Published
  • Apr 29, 2021
  • 9 MIN
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What is a composable DXP?

What is a composable DXP?

Customer experience impacts how your customers feel about you more than ever before.

It has become more than just the touch points when buying a product or service, with a 2020 study revealing that 74% of consumers are likely to buy based on experience alone. It now includes their entire research process well before they even make a purchase.

The challenge? Marketing and IT teams work with outdated, inflexible tech stacks. Tools you use to deliver customer experiences are often bulky, slow, and disconnected.

One report revealed it takes an average of 11 months to implement a digital experience system. Chances are your competitors are moving faster than that, and your (potential) customers have raised their expectations accordingly. You need a way to run your customer experience efforts from a single place and keep it scalable and flexible.

In this guide, we dive into a composable digital experience platform, its benefits, and your roadmap to implementing it in your business for maximum results.

What is a composable DXP?

A digital experience platform, or DXP for short, is a platform that allows companies to optimize the digital customer journey and experience. It creates the foundation to manage all content and campaigns in a central hub.

Nowadays, almost every aspect of a company is digitized to some extent. A DXP is the platform that enables you to tap into all digital aspects of your business and use them to create a compelling journey from discovery to post-sales.

Monolithic DXPs, also called suites, can be a good start, but come with the limitation of lock-in by a single vendor or technology. They can be quite complex and require you to hire team members with specific skill sets to build the experiences you want.

A composable digital experience platform removes this challenge and takes this centralized approach to the next level.

A composable DXP works as the backbone to your digital content. You can tailor it around your existing processes and infrastructures. APIs and DXP integrations become your building blocks so you can deliver digital experience as quickly as your audience needs them.

Composability in DXP means you can bring your entire marketing stack together, including content management, marketing automation, ecommerce, personalization, and analytics. This single access point makes it easy to connect with your customers in a smarter way.

Benefits of a composable DXP

Let’s dive deeper into why you’ll benefit from a composable DXP.

1. It’s flexible

The market evolves all the time—and with it the expectations of consumers.

Suite solutions for managing your digital presence usually come with vendor lock-in. When you need a feature your vendor doesn’t provide, you don’t have a way to change that quickly. Let’s say, you want to add Apple Pay to your ecommerce checkout flow, but because you can’t switch to a vendor that offers it, you simply don’t introduce Apple Pay.

If your customers need it, the risk of losing them grows, whether first-time, potential or returning customers.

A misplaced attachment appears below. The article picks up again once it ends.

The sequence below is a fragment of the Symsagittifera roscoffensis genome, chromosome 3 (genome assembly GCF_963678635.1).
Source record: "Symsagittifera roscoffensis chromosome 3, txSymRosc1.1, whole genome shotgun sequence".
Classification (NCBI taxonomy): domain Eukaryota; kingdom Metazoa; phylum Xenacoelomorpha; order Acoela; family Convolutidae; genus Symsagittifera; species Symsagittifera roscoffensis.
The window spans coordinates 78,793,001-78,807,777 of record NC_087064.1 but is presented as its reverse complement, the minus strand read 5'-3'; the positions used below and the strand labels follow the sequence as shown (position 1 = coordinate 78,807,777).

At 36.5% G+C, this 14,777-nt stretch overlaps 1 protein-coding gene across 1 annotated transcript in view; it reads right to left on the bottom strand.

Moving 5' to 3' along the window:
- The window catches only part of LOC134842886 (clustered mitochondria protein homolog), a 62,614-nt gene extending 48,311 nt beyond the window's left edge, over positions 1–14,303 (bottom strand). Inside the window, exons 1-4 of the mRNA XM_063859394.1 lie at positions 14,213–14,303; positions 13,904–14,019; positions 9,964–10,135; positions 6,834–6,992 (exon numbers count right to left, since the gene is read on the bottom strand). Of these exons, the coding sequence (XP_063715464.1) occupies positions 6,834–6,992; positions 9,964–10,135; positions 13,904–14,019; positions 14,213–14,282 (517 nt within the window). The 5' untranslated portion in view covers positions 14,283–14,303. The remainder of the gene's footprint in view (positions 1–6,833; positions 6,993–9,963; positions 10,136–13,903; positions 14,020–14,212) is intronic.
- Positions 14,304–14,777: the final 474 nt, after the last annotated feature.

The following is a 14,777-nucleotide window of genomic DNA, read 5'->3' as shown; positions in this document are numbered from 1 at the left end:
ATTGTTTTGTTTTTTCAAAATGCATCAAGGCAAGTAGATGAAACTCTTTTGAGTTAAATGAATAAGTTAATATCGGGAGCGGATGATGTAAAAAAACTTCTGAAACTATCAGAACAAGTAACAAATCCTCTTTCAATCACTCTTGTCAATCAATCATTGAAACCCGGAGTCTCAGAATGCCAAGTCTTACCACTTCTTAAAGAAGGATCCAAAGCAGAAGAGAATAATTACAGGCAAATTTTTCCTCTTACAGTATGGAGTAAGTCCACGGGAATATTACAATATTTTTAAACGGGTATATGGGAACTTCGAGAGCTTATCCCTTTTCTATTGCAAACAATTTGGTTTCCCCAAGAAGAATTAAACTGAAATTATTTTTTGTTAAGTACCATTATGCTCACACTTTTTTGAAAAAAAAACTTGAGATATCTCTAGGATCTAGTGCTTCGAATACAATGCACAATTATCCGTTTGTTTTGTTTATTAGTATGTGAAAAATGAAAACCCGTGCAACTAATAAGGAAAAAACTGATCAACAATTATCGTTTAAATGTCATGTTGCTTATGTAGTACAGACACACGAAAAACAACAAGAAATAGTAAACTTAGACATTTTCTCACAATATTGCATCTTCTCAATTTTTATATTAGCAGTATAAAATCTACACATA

A composable DXP removes this issue completely. The platform becomes your control center for all customer touch points and lets you integrate technologies to provide the ultimate customer experience.

The above example is exactly what happened to Dippin’ Dots. Their ecommerce tool struggled to keep up with payment methods like Apple Pay and Google Pay, and the checkout process was inefficient. Magnolia’s composable DXP allowed them to integrate a more powerful ecommerce solution into a marketer-friendly content and digital asset system.

2. It’s customer-centric

Composable DXPs allow you to put your customer first.

Instead of forcing them into a predefined customer journey, you can rely on composable DXP as a central platform for all customer behavior and adapt your assets and strategies based on what you learn.

Here are two key ways you can do this:

  1. Create omnichannel experiences. Easily launch consistent campaigns that support shopping not just on your website, but also on social media, in a mobile app, and any new, emerging channel. You’ll streamline your efforts by working on all channels from a central platform.

  2. Better understand your customers. Integrate analytics and reports from every channel you use to understand how your customers navigate your digital experiences so you can adapt. As much as 80% of consumers are more likely to buy from brands that offer personalized experiences—data from these channels will allow you to do that.

3. It’s customizable

Vendor lock-in has another downside: you’re forced to tailor your entire marketing strategy to it. You have to outline your limits based on the CMS or DXP solution you use and navigate inside of it.

This hinders your creativity and your growth. A composable DXP allows you to plan and launch any campaign you can dream of, run experiments, and adjust as you see what works and what doesn’t.

Take Essentra, a manufacturing company that wanted to keep using their ecommerce and inventory system, but needed a more flexible CMS to give more power to marketers and reduce load on the IT team.

They were able to do so with Magnolia, while also adding other systems like a plug-and-play digital asset management solution. Without the limitations of a legacy system, they’ve launched local websites in five countries and plan to expand to 20+ more markets.

Straight-talking DXPs

A straight-talking guide to digital experience platforms.

4. You can implement it faster

Marketers rely on IT teams to turn their ideas and plans into tangible campaigns and results. The problem with that is that it doesn’t allow the marketing team to move fast enough.

On top of that, slow implementation means slow results and feedback, so you can’t optimize your campaigns frequently. By the time you do, your competitors might be too far ahead.

A composable DXP allows marketers to build web experiences, reuse content, personalize it at scale, test multiple variants, and get detailed insights without learning new processes or being slowed down.

How to define your composable DXP requirements

Choosing a composable DXP is a decision that will support your marketing for many years to come. It’s essential to choose the best solution for your business now, rather than having to choose again down the road.